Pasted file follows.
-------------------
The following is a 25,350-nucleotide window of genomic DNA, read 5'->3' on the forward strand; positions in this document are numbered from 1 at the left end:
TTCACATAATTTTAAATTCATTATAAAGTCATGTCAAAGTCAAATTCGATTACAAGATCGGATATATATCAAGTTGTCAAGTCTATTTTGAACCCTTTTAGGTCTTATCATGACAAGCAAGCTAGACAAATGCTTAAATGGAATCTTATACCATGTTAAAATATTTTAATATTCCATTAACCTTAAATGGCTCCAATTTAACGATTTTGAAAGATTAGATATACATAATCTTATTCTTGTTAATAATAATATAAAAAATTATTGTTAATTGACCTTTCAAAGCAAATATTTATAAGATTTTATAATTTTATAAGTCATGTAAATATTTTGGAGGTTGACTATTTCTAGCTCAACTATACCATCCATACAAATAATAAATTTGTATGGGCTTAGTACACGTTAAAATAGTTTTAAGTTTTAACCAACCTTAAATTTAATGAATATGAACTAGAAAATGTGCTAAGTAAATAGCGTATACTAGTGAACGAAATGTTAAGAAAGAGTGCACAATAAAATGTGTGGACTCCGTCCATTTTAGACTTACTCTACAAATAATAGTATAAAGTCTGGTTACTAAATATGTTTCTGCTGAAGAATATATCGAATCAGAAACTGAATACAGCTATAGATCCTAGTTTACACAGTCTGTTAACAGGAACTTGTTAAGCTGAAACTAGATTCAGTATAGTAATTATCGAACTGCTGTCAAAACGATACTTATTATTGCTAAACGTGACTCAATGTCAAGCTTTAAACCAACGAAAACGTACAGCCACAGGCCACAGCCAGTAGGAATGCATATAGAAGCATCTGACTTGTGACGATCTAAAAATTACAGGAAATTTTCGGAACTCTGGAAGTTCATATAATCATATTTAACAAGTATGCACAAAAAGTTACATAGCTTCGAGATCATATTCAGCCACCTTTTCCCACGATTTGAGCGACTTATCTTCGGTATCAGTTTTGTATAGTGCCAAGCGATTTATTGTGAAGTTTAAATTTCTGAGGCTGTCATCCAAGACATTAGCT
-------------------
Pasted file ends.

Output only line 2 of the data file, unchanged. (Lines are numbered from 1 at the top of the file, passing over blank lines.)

TTCACATAATTTTAAATTCATTATAAAGTCATGTCAAAGTCAAATTCGATTACAAGATCGGATATATATCAAGTTGTCAAGTCTATTTTGAACCCTTTTAGGTCTTATCATGACAAGCAAGCTAGACAAATGCTTAAATGGAATCTTATACCATGTTAAAATATTTTAATATTCCATTAACCTTAAATGGCTCCAATTTAACGATTTTGAAAGATTAGATATACATAATCTTATTCTTGTTAATAATAATATAAAAAATTATTGTTAATTGACCTTTCAAAGCAAATATTTATAAGATTTTATAATTTTATAAGTCATGTAAATATTTTGGAGGTTGACTATTTCTAGCTCAACTATACCATCCATACAAATAATAAATTTGTATGGGCTTAGTACACGTTAAAATAGTTTTAAGTTTTAACCAACCTTAAATTTAATGAATATGAACTAGAAAATGTGCTAAGTAAATAGCGTATACTAGTGAACGAAATGTTAAGAAAGAGTGCACAATAAAATGTGTGGACTCCGTCCATTTTAGACTTACTCTACAAATAATAGTATAAAGTCTGGTTACTAAATATGTTTCTGCTGAAGAATATATCGAATCAGAAACTGAATACAGCTATAGATCCTAGTTTACACAGTCTGTTAACAGGAACTTGTTAAGCTGAAACTAGATTCAGTATAGTAATTATCGAACTGCTGTCAAAACGATACTTATTATTGCTAAACGTGACTCAATGTCAAGCTTTAAACCAACGAAAACGTACAGCCACAGGCCACAGCCAGTAGGAATGCATATAGAAGCATCTGACTTGTGACGATCTAAAAATTACAGGAAATTTTCGGAACTCTGGAAGTTCATATAATCATATTTAACAAGTATGCACAAAAAGTTACATAGCTTCGAGATCATATTCAGCCACCTTTTCCCACGATTTGAGCGACTTATCTTCGGTATCAGTTTTGTATAGTGCCAAGCGATTTATTGTGAAGTTTAAATTTCTGAGGCTGTCATCCAAGACATTAGCT